After pioneering air service into Wake Island in 1935, Pan American World Airways (Pan Am) continued to serve the airfield for many years. In 1969, Wake Island was a scheduled stop on a round trip transpacific flight operated by Pan Am between San Francisco and Saigon in the former country of South Vietnam. This passenger service was operated twice a week with a Boeing 707 intercontinental jetliner. These flights also served Honolulu and Guam nonstop from Wake Island. At the same time, Pan Am was operating daily all cargo flights into Wake Island with a Boeing 707 jet freighter. Depending on the day of the week, this all cargo service was flown into Wake Island on a westbound route that included New York City, Los Angeles, Travis Air Force Base in northern California (which was a flag stop for military cargo and mail), San Francisco and Honolulu. Continuing all cargo service was operated by the Pan Am 707 jet freighter westbound to Guam, Tokyo, Saigon and Hong Kong. Pan Am subsequently discontinued all flights into Wake Island by the early 1970s thus ending many years of passenger and cargo air service. Wake Island was one of the smallest destinations, population-wise, ever to receive scheduled Pan Am jet service.
Japan Airlines used both Wake Island and Honolulu as stops on its initial Tokyo-San Francisco service using Douglas DC-6s in the mid-1950s. The Wake Island stop on this route disappeared with the introduction of Douglas DC-8 jetliners.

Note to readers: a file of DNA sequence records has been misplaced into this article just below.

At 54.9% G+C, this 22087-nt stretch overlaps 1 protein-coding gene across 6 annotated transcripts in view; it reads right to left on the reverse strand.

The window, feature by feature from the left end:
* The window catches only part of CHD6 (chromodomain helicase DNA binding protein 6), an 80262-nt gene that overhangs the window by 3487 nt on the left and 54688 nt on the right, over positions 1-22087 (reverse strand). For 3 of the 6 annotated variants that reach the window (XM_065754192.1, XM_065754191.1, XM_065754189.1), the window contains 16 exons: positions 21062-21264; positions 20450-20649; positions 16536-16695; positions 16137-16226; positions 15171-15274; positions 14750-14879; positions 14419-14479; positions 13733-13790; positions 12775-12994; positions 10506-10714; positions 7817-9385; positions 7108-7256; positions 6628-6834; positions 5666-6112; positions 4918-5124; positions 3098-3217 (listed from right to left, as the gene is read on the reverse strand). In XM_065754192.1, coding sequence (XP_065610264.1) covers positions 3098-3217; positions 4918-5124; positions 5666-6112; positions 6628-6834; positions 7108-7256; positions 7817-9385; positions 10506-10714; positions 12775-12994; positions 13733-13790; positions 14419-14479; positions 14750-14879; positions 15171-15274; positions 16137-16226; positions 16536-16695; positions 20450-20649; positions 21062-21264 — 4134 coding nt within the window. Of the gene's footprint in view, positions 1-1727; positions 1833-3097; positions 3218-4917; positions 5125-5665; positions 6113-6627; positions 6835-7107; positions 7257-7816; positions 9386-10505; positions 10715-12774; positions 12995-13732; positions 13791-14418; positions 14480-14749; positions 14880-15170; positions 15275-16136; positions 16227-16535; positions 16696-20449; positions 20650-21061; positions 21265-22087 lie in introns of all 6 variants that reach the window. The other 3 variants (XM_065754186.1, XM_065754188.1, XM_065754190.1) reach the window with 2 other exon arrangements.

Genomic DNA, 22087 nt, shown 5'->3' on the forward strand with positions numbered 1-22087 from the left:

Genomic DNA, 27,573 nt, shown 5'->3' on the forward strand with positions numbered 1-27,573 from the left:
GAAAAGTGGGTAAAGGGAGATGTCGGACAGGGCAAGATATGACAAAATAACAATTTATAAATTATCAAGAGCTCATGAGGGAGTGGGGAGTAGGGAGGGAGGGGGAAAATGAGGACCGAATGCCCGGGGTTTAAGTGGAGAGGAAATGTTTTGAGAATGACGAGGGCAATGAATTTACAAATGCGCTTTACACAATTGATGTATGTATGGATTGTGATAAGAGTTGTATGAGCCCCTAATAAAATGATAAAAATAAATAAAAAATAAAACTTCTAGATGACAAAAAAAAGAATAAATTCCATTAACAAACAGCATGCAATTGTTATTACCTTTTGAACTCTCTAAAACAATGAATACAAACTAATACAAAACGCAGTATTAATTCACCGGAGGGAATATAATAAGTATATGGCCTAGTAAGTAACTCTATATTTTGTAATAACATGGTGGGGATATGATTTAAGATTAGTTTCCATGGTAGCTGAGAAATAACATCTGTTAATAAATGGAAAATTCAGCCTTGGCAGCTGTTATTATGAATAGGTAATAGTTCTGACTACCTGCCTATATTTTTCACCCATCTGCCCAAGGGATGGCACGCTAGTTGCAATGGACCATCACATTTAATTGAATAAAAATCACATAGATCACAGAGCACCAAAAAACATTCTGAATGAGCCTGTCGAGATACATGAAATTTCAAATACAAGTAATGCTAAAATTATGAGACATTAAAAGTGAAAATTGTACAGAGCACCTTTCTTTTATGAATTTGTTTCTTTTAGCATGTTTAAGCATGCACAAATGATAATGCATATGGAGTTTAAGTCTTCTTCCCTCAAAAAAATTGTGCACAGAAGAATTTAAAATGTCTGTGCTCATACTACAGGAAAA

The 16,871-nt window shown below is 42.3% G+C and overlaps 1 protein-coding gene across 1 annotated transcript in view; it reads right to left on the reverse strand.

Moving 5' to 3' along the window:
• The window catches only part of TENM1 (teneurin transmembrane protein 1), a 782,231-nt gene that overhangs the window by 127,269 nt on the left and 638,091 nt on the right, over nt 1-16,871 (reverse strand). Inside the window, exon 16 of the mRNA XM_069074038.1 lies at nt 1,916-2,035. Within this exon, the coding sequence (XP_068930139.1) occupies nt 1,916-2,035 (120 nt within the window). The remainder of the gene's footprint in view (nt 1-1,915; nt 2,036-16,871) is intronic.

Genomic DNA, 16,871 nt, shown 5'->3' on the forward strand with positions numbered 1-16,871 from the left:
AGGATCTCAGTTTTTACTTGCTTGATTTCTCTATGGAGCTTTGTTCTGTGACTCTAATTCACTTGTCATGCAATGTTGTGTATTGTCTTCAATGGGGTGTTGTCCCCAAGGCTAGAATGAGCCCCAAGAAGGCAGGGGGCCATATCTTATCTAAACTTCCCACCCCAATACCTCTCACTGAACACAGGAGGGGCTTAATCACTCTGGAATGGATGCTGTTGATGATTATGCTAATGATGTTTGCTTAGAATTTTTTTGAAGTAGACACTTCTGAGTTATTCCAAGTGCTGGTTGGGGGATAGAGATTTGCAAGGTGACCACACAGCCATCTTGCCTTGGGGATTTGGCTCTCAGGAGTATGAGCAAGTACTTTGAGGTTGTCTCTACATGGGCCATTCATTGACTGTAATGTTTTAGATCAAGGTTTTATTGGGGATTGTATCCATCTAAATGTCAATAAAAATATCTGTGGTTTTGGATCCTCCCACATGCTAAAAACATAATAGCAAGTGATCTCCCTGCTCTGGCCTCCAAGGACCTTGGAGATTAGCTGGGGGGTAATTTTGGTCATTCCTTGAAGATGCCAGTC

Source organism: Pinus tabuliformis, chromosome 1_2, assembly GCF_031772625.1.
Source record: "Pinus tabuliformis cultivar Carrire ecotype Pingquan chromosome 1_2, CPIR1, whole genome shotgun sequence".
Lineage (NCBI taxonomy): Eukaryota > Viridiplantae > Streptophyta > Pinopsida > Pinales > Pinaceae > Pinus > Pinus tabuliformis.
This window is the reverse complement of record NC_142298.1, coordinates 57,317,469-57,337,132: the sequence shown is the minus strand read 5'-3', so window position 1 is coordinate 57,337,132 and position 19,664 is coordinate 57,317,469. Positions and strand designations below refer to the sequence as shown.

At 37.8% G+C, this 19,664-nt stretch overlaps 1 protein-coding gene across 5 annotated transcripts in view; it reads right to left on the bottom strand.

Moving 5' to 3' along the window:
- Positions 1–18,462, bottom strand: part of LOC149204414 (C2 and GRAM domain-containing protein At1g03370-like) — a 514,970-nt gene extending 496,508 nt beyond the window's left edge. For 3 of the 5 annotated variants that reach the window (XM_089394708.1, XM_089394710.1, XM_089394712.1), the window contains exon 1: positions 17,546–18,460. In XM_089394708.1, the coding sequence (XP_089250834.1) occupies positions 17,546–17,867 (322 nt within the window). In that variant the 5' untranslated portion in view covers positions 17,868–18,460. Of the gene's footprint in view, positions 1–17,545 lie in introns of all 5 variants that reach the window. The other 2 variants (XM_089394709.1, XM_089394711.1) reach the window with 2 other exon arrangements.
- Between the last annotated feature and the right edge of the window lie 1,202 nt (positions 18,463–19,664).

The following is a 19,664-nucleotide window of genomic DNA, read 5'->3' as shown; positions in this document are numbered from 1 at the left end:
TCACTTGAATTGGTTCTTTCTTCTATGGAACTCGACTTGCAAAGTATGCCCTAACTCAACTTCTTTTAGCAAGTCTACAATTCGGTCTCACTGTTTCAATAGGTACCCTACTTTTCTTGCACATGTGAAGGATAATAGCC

British Overseas Airways Corporation (BOAC, which subsequently became British Airways) also used Wake Island as a refueling stop. During the late 1950s, BOAC operated Bristol Britannia turboprop aircraft on their twice a week westbound service between the U.K. and Asia via the U.S. The routing of these flights was London-New York-San Francisco-Honolulu-Wake Island-Tokyo-Hong Kong. The Wake Island stop was discontinued when BOAC replaced the Britannia propjet with Boeing 707 aircraft on the same route as part of their around the world services.
Another airline that operated into Wake Island was Philippine Airlines with Douglas DC-8 jetliners on a daily westbound service from San Francisco and Honolulu to Manila during the early 1970s. The airfield was a technical stop for fuel for this Philippine Airlines flight as the DC-8 did not have the range to fly nonstop from Honolulu to Manila.
Super typhoon Ioke
On 31 August 2006, the super typhoon Ioke (class 5) struck Wake Island. Significant damage was expected to all structures and infrastructure, including the runway. Members of the 36th Contingency Response Group at Andersen Air Force Base in Guam were estimating large costs to repair the airfield facility. On 8 September 2006, 16 members of the Group arrived at Wake to make the initial assessments and found that the runway and taxiways were still in an acceptable operational condition, with just a requirement to clear debris. Other structures were damaged, and were repaired in 5 days. With the base up and running again, another 53 members arrived by air to support continued reconstruction.
- FAA Airport Master Record for AWK ( PDF)
- timetableimages.com, Pan American World Airways June 1, 1969 system timetable
- timetableimages.com; Pan American World Airways June 1, 1969 system timetable
- departedflights.com, Pan Am system Feb. 1, 1972 timetable route
- "1957 JAL timetable". Retrieved 26 December 2013.
- timetableimages.com; BOAC Sept. 1, 1959 system timetable
- timetableimages.com, BOAC March 1, 1962 system timetable
- timetableimages.com, Philippine Airlines April 1, 1970 system timetable